This lesson introduces students to a variety of probability and statistics concepts using PocketLab Voyager and Scratch—ScratchX is not required. The Scratch program simulates tossing any number of coins any number of times, displaying the number of heads in each toss with a square having varying shades of grey—black for zero heads and white for the maximum possible number of heads in each toss. The simulated coins are tossed once each second with Voyager’s light sensor recording the results for each toss.
This is a programming project that capitalizes on PocketLab-Scratch Integration. This project makes use of the Scratch random number block to simulate rolling an ordinary six-sided die. The six random but equally likely outcomes are mapped to sprites of six different shades of gray. Voyager’s light sensor is then used to determine the value of the die’s roll, mapping light sensor values to the corresponding sprite from six images of the face up side of the die. A short action video of the author’s solution accompanies this lesson.
The ability to quickly match empirical data to well-known mathematical models is an essential feature in the analysis of experiments. This technique is generally referred to as curve-fitting. The up-and-coming, but not yet leased, CloudLab software from PocketLab provides an easy way to fit data to models including linear, quadratic, power, exponential, and logarithmic. This curve-fitting can be done for any selected region of PocketLab data. This lesson provides a sneak preview of this CloudLab featu
Collection of angular velocity and acceleration sensor data is prone to seemingly random “noisy” variations, even when the associated motion appears to be smooth to the observer. The easiest way to compensate for this variation is to compute the mean value for the duration of such a random variation. The up-and-coming, but not yet leased, CloudLab software from PocketLab provides an easy way to compute means, standard deviations, and other statistics for a selected region of PocketLab data.
Late in 2017 a handful of companies began selling LED flame lamps that do a great job of simulating an actual burning fire. The illumination is bright, has a color temperature of a warm orange flame, and the light produces negligible heat while running at under 5 watts of electric power. This light seems to be a great replacement for traditional gas lanterns, hurricane lamps, and oil lamps. The simulated flame is unbelievably realistic in the flame light purchased by the author. No obvious pattern could be detected in the flickering LED flame by observing the light with the eye.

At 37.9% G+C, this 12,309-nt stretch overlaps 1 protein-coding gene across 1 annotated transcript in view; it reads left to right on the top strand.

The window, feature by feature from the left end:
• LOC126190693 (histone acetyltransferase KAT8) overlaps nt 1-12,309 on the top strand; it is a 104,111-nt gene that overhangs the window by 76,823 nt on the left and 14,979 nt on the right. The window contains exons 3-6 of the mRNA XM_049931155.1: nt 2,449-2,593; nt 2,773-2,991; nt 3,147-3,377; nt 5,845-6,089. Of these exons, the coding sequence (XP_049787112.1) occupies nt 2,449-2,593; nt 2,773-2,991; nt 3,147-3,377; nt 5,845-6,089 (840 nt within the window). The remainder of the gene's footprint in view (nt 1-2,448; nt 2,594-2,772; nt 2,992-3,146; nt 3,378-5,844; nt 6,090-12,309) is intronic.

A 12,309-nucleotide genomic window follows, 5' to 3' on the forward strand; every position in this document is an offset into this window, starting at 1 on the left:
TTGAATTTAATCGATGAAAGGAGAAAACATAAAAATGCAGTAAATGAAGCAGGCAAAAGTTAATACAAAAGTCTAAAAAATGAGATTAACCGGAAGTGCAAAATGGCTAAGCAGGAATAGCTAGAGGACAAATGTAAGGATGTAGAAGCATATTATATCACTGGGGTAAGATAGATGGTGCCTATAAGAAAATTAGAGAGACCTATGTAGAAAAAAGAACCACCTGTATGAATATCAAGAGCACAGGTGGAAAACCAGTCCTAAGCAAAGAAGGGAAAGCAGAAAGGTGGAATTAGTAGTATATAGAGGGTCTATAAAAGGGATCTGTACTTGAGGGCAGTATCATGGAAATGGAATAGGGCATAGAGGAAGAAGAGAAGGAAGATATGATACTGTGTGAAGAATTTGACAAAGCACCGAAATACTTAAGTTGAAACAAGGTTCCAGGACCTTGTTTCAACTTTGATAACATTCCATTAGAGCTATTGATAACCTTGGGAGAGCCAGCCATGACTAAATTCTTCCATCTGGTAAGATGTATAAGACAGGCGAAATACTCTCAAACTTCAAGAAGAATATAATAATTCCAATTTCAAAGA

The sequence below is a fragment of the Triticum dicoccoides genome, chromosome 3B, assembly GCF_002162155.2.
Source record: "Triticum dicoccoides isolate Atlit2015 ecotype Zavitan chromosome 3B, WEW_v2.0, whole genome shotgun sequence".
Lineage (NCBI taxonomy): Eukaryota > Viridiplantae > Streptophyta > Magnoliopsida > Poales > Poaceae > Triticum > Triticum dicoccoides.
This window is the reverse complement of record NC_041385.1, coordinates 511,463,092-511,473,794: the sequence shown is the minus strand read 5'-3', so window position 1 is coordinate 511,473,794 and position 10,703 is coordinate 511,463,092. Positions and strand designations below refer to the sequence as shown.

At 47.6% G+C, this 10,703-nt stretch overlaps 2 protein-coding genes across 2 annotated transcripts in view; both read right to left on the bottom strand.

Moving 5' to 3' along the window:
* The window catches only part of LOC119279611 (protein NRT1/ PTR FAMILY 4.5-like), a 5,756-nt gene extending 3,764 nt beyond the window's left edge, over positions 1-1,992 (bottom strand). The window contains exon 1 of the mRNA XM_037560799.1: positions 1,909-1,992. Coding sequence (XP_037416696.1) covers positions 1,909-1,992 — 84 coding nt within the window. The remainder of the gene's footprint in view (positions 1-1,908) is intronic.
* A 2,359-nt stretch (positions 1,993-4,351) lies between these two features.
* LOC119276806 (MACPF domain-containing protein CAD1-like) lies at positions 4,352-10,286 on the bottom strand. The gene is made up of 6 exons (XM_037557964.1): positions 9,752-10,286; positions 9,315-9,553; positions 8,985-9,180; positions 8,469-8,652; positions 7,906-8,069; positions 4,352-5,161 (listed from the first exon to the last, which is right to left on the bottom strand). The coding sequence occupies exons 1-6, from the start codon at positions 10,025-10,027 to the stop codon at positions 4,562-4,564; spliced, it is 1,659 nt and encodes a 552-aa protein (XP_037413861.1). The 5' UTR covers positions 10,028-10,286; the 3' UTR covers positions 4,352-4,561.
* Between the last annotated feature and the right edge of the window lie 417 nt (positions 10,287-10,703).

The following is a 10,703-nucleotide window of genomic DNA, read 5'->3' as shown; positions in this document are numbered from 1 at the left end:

Here is a project that will challenge your students’ skill in interfacing PocketLab Voyager with Scratch Programming. The challenge is to program the five bubbles to start bubbling upwards in the teapot—one bubble at 90ᵒC, two at 92ᵒC, three at 94ᵒC, four at 96ᵒC, and five bubbles at 98ᵒC. When the temperature of the teapot has reached 100ᵒC, the phrase Full Boil should appear. See the movie accompanying this lesson for clarification of the intended result. When the burner under the real teapot is turned off and cooling begins, bubbling should go away in revers
Sensor-based inquiry is a dominant force in today’s science education, with the calibration of sensors being essential for high-quality measurement. Wikipedia® defines calibration as “the comparison of measurement values delivered by a device under test with those of a calibration standard of known accuracy.” In this lesson students will study the process of calibration:
The maker revolution has grown by leaps and bounds during the past four years. With dozens of robotic toys for learning and discovery now in the marketplace, it makes sense to give students opportunities for interfacing these robots with the investigative powers of PocketLab Voyager. This lesson describes an example project by which students interface Voyager with Modular Robotics Cubelets—robot blocks that magnetically connect to form an endless variety of robots. There are seventeen different blocks in three categories—sense, think, and act.
The eye is one of the many marvels of the human body. The colored iris of the eye, surrounding the pupil, acts as a diaphragm to keep the amount of light entering the eye fairly constant. If you walk out the door of your house to a sunny yard, the iris opening gets smaller letting less light into your eye. If you enter a dark room after watching your favorite television program, the iris gets larger to allow more light to enter your eye. This is a protective reflex, as too much light could damage the retina, which is where the image forms in the eye, similar to the film of a traditional
This lesson provides a challenge that incorporates all eight of the Next Generation Science Standards (NGSS) science and engineering practices. Although this lesson makes use of both Ozobot and Voyager, neither of these is required, as all data have been collected and are supplied. Students match several geometric shapes with their corresponding angular velocity vs. time data obtained as Voyager/Ozobot travel around the shapes. Students are also provided with angular momentum data from an unknown geometric shape and asked to sketch the shape from their analysis.